rural landscape

The availability of wired broadband boosts rural employment, according to new research from the University of Missouri. And wired broadband adoption boosts rural employment even more.

Researchers studied the period April-May 2020, shortly after COVID-19 was declared a national emergency and the ability to work from home became more important than ever.

The researchers looked at U.S. counties with populations below 20,000. These counties comprise 53% of total U.S. counties and about 9% of the total U.S. population and are largely rural, according to the study.

“Wired broadband” was defined as service supporting speeds of at least 25 Mbps downstream and 3 Mbps upstream using technologies such as cable, fiber or DSL.

Researchers found that a one-percentage point increase in wired broadband availability can lead to a .37-percentage point increase in the employment rate. Among those who subscribe to wired broadband, the correlation was even stronger. A one-percentage point increase in wired broadband adoption can lead to a .87-percentage point increase in employment.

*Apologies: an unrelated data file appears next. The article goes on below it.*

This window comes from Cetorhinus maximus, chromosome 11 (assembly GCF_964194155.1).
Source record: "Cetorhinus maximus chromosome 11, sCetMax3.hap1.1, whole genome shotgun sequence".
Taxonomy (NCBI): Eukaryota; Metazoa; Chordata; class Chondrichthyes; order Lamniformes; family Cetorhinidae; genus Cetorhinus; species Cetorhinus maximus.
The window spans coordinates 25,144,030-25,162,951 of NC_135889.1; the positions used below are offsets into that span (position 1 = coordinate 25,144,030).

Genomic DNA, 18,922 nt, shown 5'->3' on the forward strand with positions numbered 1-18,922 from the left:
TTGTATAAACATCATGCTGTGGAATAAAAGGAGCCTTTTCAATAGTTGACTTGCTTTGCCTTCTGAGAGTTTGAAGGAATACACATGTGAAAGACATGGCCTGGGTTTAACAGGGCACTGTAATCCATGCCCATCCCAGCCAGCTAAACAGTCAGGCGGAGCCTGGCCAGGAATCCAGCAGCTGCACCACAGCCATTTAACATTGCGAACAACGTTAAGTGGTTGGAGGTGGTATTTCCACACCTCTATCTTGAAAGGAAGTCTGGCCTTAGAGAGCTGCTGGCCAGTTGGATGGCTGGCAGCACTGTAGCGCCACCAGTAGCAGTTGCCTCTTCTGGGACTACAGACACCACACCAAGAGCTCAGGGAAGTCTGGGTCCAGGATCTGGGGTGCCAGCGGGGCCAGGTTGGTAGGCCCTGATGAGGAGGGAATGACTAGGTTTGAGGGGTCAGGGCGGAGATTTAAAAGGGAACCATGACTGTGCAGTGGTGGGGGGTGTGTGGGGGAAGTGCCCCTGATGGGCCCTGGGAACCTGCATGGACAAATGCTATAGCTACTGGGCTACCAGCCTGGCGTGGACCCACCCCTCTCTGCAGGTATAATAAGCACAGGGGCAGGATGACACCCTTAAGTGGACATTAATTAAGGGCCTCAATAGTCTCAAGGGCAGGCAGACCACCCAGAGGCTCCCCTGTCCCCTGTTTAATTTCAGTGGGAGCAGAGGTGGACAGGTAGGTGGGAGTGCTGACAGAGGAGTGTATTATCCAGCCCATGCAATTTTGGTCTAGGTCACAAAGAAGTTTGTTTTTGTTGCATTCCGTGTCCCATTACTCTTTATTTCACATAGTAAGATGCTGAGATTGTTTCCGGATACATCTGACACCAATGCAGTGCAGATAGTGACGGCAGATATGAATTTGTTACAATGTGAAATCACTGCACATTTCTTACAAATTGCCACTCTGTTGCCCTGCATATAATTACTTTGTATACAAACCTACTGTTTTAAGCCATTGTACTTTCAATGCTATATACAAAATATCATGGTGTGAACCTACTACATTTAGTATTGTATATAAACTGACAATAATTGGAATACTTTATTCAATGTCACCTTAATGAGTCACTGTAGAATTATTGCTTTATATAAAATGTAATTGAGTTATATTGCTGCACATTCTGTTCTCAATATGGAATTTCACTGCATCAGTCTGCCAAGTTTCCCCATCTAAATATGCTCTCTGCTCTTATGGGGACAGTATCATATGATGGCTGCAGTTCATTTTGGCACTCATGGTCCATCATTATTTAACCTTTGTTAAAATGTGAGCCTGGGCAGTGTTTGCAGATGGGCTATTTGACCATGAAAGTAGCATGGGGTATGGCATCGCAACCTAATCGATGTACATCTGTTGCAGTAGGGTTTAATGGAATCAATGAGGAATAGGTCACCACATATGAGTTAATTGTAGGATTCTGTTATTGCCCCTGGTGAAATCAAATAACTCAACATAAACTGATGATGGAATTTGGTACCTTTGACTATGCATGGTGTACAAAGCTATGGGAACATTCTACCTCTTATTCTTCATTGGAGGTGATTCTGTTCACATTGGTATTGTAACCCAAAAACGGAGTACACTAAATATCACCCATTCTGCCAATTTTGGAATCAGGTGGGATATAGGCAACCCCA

The study also looked at whether “any internet adoption” impacted employment. The term was defined to include households with a paid subscription to any internet technology — fixed wireline or technologies such as cellular, satellite and fixed wireless.

Percent of households with fixed 25/3 Mbps broadband available
Source: University of Missouri Study

Results for “any internet” were inconclusive, the researchers said.

“In sum, our results suggest that low rates of fixed, wire-type broadband availability and adoption may still be barriers to realizing economic benefits of broadband in rural America,” the report concludes.

The researchers are encouraged about the unprecedented level of funding that the government is making available for broadband – and not only for deployments but also for adoption programs.

Previous Research

The findings of the new study, titled “Broadband Adoption and Availability: Impacts on Rural Employment During COVID-19,” are in line with some previous studies, including a 2019 study from the University of Tennessee at Chattanooga and Oklahoma State University that found that broadband availability and adoption reduce unemployment, especially in rural areas.

At least one other study has reached a different conclusion. A 2018 study from the American Action Forum found that broadband availability had no impact on employment. That study did not look at the impact of broadband adoption.

The full University of Missouri study can be found at this link.

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